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Thursday, 21 April 2011

Great Great Grandfather Henry Danson's Nine Children

This is the sixth in a series of articles tracing the direct line of my Danson ancestors. 

Danson, Bailey,Gaulter, Cookson, Brownbill, Cardwell.  Do you have a Lancahsire connections with these surnames?  If so I would love to hear from you, as we may be connected through my great great grandparents Henry Danson (1806-1881) and Elizabeth Calvert ( 1811 -1879)

When I started to find out about their family,  I only knew of my great grandfather James and a family story about a younger brother Peter buried in St. Chad's Churchyard, Poulton-le-Fylde. 
James Danson, my great grandfather

A search through census returns found that the family was far more extensive than I had ever thought with nine children born.  Information on James’ brothers and sisters came largely from parochial records,  census returns and monumental inscriptions. Then one edition of the Lancshire Family History and Heraldry Magazine gave, in the listing of member’s interests, three separate entries for the surnames Cardwell, Cookson, and Gaulter - all married names of the Danson sisters.   I made contact and amazingly all proved to be connections, adding more information to my family story.  

Further evidence of the extended family came from a page in the Mannex Directory of 1851.  The list of professions and trades in Poulton included:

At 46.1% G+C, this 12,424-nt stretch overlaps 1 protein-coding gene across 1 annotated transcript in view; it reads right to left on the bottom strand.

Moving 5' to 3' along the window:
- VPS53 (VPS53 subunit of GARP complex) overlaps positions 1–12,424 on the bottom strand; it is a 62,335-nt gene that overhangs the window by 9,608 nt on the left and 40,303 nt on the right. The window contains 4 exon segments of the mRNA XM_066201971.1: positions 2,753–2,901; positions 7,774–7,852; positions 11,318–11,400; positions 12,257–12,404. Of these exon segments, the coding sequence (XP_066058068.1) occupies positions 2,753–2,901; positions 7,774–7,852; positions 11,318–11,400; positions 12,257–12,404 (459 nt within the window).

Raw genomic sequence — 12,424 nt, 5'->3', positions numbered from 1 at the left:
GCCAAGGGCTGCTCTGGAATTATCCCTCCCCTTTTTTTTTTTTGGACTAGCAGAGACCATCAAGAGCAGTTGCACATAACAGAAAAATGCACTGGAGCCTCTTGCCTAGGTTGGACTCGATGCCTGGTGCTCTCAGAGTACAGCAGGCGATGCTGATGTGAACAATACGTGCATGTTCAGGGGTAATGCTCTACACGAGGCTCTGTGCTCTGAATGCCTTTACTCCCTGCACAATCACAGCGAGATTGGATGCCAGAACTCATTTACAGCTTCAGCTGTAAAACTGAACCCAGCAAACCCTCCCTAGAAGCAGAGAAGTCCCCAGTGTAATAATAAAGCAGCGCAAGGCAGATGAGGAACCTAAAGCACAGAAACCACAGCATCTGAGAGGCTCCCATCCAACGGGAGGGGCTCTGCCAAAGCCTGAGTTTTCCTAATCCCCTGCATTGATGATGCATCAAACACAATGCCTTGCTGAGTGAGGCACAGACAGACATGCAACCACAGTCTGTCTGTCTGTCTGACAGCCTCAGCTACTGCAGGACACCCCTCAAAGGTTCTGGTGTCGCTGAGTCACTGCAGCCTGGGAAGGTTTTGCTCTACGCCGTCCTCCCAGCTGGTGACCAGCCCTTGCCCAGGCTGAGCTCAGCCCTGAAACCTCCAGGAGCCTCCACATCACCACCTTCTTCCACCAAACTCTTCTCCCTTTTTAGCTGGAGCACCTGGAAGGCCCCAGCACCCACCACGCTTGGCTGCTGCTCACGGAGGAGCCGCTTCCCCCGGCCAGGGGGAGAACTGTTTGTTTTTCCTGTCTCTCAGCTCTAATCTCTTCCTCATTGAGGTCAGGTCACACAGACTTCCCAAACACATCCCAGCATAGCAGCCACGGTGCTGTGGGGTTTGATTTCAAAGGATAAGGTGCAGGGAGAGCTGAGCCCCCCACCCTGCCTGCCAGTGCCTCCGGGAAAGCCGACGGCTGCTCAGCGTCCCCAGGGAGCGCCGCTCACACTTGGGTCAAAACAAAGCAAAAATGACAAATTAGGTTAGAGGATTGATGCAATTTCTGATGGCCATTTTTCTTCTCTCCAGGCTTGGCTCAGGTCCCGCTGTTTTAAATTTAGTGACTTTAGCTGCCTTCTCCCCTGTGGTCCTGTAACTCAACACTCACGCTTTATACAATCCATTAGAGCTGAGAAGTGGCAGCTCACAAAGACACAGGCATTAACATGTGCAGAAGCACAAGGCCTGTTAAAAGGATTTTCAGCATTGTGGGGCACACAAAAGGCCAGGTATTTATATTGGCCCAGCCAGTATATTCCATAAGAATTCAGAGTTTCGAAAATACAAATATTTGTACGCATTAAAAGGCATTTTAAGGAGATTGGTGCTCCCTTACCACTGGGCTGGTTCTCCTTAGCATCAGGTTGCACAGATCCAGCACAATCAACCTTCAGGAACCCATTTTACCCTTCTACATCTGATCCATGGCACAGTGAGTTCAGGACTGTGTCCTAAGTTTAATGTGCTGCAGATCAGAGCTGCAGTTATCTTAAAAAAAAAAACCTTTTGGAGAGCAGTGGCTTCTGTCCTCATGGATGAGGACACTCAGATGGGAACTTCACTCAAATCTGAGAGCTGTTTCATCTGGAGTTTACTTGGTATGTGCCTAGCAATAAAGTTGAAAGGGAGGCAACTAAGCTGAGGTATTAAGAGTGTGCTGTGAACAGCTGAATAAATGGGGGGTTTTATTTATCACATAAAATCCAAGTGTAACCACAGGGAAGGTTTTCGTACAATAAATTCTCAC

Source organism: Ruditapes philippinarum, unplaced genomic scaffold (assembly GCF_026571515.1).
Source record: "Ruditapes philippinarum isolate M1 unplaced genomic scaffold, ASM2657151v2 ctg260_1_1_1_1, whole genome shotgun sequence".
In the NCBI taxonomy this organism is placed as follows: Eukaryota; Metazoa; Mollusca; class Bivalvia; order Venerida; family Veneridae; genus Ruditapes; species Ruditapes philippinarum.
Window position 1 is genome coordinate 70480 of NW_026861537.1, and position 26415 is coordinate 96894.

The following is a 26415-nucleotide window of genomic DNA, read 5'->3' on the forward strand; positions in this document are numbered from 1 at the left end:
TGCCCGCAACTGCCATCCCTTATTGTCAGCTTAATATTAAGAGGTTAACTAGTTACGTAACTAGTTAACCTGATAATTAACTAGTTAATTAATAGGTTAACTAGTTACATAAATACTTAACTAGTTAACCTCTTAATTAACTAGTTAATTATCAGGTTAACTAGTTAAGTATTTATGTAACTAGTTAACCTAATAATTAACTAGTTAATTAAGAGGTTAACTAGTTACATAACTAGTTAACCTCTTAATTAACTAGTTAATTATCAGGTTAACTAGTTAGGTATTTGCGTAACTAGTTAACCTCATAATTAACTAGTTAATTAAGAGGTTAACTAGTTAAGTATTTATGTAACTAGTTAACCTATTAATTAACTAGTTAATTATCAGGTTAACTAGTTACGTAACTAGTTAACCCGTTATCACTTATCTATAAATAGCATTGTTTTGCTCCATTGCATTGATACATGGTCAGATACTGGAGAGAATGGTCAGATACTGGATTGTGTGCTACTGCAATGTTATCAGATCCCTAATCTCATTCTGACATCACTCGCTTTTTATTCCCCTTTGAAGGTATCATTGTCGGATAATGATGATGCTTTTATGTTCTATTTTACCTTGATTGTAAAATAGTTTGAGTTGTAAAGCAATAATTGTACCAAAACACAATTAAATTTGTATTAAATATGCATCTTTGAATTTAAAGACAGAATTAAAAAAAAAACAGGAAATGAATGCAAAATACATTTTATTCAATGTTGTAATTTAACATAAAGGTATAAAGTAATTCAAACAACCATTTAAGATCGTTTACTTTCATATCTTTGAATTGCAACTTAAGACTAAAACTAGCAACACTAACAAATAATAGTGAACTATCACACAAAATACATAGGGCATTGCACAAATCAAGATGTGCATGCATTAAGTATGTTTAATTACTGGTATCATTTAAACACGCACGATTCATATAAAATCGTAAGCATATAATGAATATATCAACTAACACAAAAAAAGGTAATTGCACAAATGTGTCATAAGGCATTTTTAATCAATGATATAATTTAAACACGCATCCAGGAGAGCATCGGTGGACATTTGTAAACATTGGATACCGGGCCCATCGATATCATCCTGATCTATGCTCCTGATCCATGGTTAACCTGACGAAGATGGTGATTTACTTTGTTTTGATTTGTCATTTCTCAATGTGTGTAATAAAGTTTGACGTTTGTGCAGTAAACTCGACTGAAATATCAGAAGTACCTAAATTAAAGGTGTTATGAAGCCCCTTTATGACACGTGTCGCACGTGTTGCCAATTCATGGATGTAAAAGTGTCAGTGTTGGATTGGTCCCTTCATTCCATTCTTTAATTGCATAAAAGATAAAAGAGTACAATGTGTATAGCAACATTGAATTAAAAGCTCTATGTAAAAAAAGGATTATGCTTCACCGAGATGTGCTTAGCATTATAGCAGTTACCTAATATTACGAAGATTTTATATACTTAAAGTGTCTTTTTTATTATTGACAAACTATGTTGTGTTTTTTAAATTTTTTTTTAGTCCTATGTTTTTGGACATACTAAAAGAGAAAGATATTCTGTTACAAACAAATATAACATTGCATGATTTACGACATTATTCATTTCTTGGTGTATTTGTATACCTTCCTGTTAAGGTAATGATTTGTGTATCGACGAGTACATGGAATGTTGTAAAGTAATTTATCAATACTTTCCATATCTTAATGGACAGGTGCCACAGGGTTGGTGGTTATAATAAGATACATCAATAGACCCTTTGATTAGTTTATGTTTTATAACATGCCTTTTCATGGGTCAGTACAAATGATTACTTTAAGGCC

Inns & Taverns
Golden Ball, Ball Street.  Wm Gaulter,

King’s Arms, Market Pla.  Cornelius Cardwell,

Brownbill, Jas., Market Place

Henry and Elizabeth Danson had 9 children and 37 known grandchildren, with the tradition of naming children after family members very evident. By the turn of the century, this practice  began to lapse, and new names appeared amongst the new generations.  - Lily, Florence, Edith, May, Hannah, Dorothy, Ethel.

This was an age of great social change, from rural to urban life.  The period saw the rise of nearby Blackpool and Fleetwood and the impact of the railway.  New occupations appeared in the census entries for the family.  Henry himself moved from being a yeoman farmer to a toll collector over the new Shard Bridge over the River Wyre.  New occupations were appearing in the census  - pointsman, railway telegraph clerk, railway porter, railway coach examiner, and railway labourer.  The lives of the Danson children  illustrated the hazards and changes in  Victorian life.

Elizabeth Bailey  (1831-1885)